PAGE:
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Everybody In Our Family | AFI Fest 2012 Review

Out of the Bedroom & Into the Streets: Jude’s Latest a Bitter Drama of Cyclical Misery

Everybody In Our Family Radu JudeNow at the end of a decade in existence, the Romanian New Wave has another veritable name to add to its annals with Radu Jude, whose excellent third feature film, Everybody In Our Family, rounds the festival circuit, and hopefully will enjoy a reputation that rivals the works of Muntean and Mungiu. A day-in-the-life of kitchen sink miserablism, this uncomfortable little domestic drama is an irresistibly well acted venture that pulls you in quick and keeps you enthralled to its final few minutes. With a plot that sounds like it very easily could veer into camp black comedy, Jude’s film keeps a level of dead seriousness that laces those laughs with a discomforting edge.

Marius (Serban Pavlu) is a divorced dentist in his late thirties. He wakes up one morning in the middle of his apartment, (which is in complete disarray and decorated like a young frat boy’s, a tattered poster of David Fincher’s Seven on the wall), attempting to call someone and cursing when they don’t pick. We learn that he’s about to take his young daughter on a trip to the beach for the weekend and we follow him as he gets on his bike, attempting to find wrapping for a large, stuffed, pink octopus as a (late) birthday present, and then proceed to his parents’ home to borrow their car. Once there, a seemingly calm interaction explodes almost immediately into a torrent of emotions, as Marius only visits once a year, he’s being taken advantage of by his ex-wife, etc. This interaction serves as a preface for the treat we have in store for us.

Marius finally reaches ex-wife Otilia’s (Mihaela Sirbu) apartment, only to find she has gone to the salon, a place where she notoriously does not answer her cell phone. Their daughter Sofia (Sofia Nicolaescu) has been left in the care of grandma Coca (Tamara Buciuceanu-Botez), and mom’s new boyfriend, Aurel (Gabriel Spahu), who both live there. It looks as if Otilia forgot it was Marius’ turn to take Sofia, and on top of that, the little girl was pretty ill just the night before. When Coca and Aurel try to dissuade Marius from taking Sofia before Otilia has time to get home, an unfortunate series of events unravel as Marius’ barely hidden temper flares quickly out of control.

Before we witness the arresting and uncomfortable explosion of emotions between Marius and his parents, we get several glimpses of his misguided assholism, even though, for most of the feature, we’re compelled to be on his side of the conflict. Before he gets to Otilia’s, Marius stops to by flowers to woo the easily influenced Coca for entry, but remarks to the vendor, who suggests a more expensive flower, “The lady’s not worth that much.” At first, beyond the initial awkwardness caused by separation or divorce, the film runs at an even keel.

Andrei Butica’s camerawork keeps things up close and personal and we get comfortable with Marius and the three people, though at odds, are occupying the same space. Sofia seems wary of him, calling him by his first name rather than ‘dad,’ and they have a conversation about the afterlife. When she asks if she will go to heaven, Marius responds that that’s where “Everybody in our family,” will go, that is, with the exception of one of his uncles. Of course, what follows is an overt criticism of the lip service that is all religious rhetoric, including these flaccid rationalizations of those heaven or hell bound.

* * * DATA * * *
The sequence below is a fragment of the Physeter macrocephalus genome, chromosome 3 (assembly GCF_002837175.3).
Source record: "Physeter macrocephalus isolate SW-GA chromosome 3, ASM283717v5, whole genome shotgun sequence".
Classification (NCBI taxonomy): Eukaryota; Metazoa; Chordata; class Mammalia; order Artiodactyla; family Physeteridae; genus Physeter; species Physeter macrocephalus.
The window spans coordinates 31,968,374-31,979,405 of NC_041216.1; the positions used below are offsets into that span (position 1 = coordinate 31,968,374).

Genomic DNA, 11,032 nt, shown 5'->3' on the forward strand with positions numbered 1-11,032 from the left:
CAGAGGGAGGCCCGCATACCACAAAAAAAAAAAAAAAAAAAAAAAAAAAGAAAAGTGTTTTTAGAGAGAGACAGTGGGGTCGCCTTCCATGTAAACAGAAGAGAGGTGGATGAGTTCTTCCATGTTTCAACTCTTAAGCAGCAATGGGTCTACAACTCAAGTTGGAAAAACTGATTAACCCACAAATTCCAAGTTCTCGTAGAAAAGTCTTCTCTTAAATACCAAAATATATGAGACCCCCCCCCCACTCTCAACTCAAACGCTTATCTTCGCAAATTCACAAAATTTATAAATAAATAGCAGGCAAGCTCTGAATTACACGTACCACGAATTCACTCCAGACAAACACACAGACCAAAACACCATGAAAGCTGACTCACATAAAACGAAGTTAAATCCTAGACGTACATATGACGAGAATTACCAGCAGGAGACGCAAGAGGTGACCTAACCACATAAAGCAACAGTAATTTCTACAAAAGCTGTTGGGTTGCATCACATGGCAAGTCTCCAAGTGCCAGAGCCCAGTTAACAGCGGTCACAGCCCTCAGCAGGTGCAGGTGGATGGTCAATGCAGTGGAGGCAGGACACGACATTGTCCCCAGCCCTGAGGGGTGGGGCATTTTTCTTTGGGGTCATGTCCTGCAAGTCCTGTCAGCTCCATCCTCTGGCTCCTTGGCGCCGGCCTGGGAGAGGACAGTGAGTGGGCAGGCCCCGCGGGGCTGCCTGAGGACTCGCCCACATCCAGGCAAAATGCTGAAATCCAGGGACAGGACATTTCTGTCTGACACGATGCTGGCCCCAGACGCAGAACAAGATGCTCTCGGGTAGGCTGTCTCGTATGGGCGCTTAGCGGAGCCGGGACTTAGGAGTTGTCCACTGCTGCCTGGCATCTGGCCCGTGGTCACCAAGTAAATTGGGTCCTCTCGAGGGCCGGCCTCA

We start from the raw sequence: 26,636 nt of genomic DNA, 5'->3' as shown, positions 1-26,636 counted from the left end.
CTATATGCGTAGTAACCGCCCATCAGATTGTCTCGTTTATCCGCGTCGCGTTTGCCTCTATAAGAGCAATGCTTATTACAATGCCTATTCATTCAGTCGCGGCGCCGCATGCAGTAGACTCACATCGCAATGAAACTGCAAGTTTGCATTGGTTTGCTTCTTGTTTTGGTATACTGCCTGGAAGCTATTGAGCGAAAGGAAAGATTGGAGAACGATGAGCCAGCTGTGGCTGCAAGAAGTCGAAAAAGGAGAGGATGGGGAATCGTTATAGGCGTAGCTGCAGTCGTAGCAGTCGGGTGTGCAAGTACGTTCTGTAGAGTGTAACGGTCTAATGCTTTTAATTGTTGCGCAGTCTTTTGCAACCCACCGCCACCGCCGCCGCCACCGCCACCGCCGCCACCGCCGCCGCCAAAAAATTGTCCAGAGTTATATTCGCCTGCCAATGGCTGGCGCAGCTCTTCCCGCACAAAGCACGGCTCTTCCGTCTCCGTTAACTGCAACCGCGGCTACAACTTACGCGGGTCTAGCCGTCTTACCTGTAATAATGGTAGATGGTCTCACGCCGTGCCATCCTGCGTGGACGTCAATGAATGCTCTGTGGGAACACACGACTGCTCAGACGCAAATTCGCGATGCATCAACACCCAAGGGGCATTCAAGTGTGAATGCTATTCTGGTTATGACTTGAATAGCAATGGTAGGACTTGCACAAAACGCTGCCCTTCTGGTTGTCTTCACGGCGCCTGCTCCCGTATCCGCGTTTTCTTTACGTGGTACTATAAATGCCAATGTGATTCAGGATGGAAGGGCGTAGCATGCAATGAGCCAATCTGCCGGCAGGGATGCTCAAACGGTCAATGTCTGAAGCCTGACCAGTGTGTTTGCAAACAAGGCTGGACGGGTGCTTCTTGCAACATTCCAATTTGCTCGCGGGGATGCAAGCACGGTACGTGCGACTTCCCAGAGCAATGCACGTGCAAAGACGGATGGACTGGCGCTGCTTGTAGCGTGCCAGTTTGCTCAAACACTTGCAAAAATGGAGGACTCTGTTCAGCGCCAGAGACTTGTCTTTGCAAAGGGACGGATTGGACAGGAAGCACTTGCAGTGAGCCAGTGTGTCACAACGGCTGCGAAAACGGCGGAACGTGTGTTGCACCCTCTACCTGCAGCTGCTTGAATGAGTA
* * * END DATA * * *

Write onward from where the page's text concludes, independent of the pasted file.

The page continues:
Tiring of waiting for Otilia, Marius attempts to barge out of the apartment with Sofia, but this ends disastrously, and sets the stage for the dramatic episode that follows when Otilia finally gets there. The main cast, including the very young Sofia Nicolasecu, are uniformly excellent, and there’s a fast paced naturalism that makes them seem like a realistically frayed family. Serban Pavlu, who has worked with Jude on his previous two features, manages to fluctuate between wildly angry to wildly desperate and regretful in a matter of moments, and you may not agree with his actions, but, you might sympathize with him.

For comparison’s sake, this is a more digestible counterpart to Cristi Puiu’s 2010 Aurora, also a portrait of patriarchal meltdown, though more psychologically methodical. But this is the sort of desperation that has the ring of truth, unlike a similar 2012 US title that deals with a young girl oscillating between ridiculous parents with What Maisie Knew, which never manages to feel genuine or engaging. Surprisingly adult (an angry neighbor screams at Marius from a window “May the devil f*ck your lungs” at one point, which does sound quite serious), Jude throws us into this out of control emotional cess pool and dares you to pick a side. Puffing on an electric cigarette throughout, the maxed out Marius asks a stranger for a cigarette, who innocently quips, “Rise up and walk, Lazarus,” as he lights it. Neither of them may realize the implications, but Jude does, and leaves us at a delirious high note that will make Everybody in Our Family stay with you long after you leave.

Reviewed on November 02 at the 2012 AFI Film Festival –WORLD CINEMA Programme.
107 Min.

Los Angeles based Nicholas Bell is's Chief Film Critic and covers film festivals such as Sundance, Berlin, Cannes and TIFF. He is part of the critic groups on Rotten Tomatoes, The Los Angeles Film Critics Association (LAFCA), the Online Film Critics Society (OFCS) and GALECA. His top 3 for 2021: France (Bruno Dumont), Passing (Rebecca Hall) and Nightmare Alley (Guillermo Del Toro). He was a jury member at the 2019 Cleveland International Film Festival.

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